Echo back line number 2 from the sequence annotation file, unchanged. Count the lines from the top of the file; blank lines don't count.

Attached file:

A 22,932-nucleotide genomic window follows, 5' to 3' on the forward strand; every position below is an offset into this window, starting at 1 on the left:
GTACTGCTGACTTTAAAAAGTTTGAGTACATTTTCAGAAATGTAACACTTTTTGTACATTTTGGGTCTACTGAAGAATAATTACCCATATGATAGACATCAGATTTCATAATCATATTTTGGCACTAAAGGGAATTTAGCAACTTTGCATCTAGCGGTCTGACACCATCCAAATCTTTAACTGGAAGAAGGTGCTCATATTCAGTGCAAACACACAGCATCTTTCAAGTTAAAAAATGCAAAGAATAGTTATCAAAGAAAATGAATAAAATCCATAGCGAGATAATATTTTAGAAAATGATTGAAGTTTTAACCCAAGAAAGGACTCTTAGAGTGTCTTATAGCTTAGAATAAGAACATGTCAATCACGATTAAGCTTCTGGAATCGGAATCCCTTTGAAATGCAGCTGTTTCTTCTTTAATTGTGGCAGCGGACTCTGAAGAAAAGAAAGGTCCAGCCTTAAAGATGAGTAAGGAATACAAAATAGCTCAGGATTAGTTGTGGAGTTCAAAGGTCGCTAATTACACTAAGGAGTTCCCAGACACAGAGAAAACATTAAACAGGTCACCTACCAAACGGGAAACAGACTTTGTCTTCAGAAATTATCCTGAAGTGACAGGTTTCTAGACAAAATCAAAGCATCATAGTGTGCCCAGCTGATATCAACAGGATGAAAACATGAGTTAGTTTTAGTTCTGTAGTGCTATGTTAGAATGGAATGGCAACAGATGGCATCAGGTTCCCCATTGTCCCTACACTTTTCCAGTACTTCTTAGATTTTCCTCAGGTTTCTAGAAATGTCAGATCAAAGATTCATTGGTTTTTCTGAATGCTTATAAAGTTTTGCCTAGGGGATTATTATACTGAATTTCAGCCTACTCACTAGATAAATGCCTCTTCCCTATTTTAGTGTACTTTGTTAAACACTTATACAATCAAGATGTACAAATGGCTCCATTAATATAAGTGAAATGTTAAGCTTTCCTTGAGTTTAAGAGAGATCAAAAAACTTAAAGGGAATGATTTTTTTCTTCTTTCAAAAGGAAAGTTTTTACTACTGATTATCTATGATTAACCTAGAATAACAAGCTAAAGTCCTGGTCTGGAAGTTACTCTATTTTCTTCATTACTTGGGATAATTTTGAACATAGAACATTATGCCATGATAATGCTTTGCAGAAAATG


GTACTGCTGACTTTAAAAAGTTTGAGTACATTTTCAGAAATGTAACACTTTTTGTACATTTTGGGTCTACTGAAGAATAATTACCCATATGATAGACATCAGATTTCATAATCATATTTTGGCACTAAAGGGAATTTAGCAACTTTGCATCTAGCGGTCTGACACCATCCAAATCTTTAACTGGAAGAAGGTGCTCATATTCAGTGCAAACACACAGCATCTTTCAAGTTAAAAAATGCAAAGAATAGTTATCAAAGAAAATGAATAAAATCCATAGCGAGATAATATTTTAGAAAATGATTGAAGTTTTAACCCAAGAAAGGACTCTTAGAGTGTCTTATAGCTTAGAATAAGAACATGTCAATCACGATTAAGCTTCTGGAATCGGAATCCCTTTGAAATGCAGCTGTTTCTTCTTTAATTGTGGCAGCGGACTCTGAAGAAAAGAAAGGTCCAGCCTTAAAGATGAGTAAGGAATACAAAATAGCTCAGGATTAGTTGTGGAGTTCAAAGGTCGCTAATTACACTAAGGAGTTCCCAGACACAGAGAAAACATTAAACAGGTCACCTACCAAACGGGAAACAGACTTTGTCTTCAGAAATTATCCTGAAGTGACAGGTTTCTAGACAAAATCAAAGCATCATAGTGTGCCCAGCTGATATCAACAGGATGAAAACATGAGTTAGTTTTAGTTCTGTAGTGCTATGTTAGAATGGAATGGCAACAGATGGCATCAGGTTCCCCATTGTCCCTACACTTTTCCAGTACTTCTTAGATTTTCCTCAGGTTTCTAGAAATGTCAGATCAAAGATTCATTGGTTTTTCTGAATGCTTATAAAGTTTTGCCTAGGGGATTATTATACTGAATTTCAGCCTACTCACTAGATAAATGCCTCTTCCCTATTTTAGTGTACTTTGTTAAACACTTATACAATCAAGATGTACAAATGGCTCCATTAATATAAGTGAAATGTTAAGCTTTCCTTGAGTTTAAGAGAGATCAAAAAACTTAAAGGGAATGATTTTTTTCTTCTTTCAAAAGGAAAGTTTTTACTACTGATTATCTATGATTAACCTAGAATAACAAGCTAAAGTCCTGGTCTGGAAGTTACTCTATTTTCTTCATTACTTGGGATAATTTTGAACATAGAACATTATGCCATGATAATGCTTTGCAGAAAATG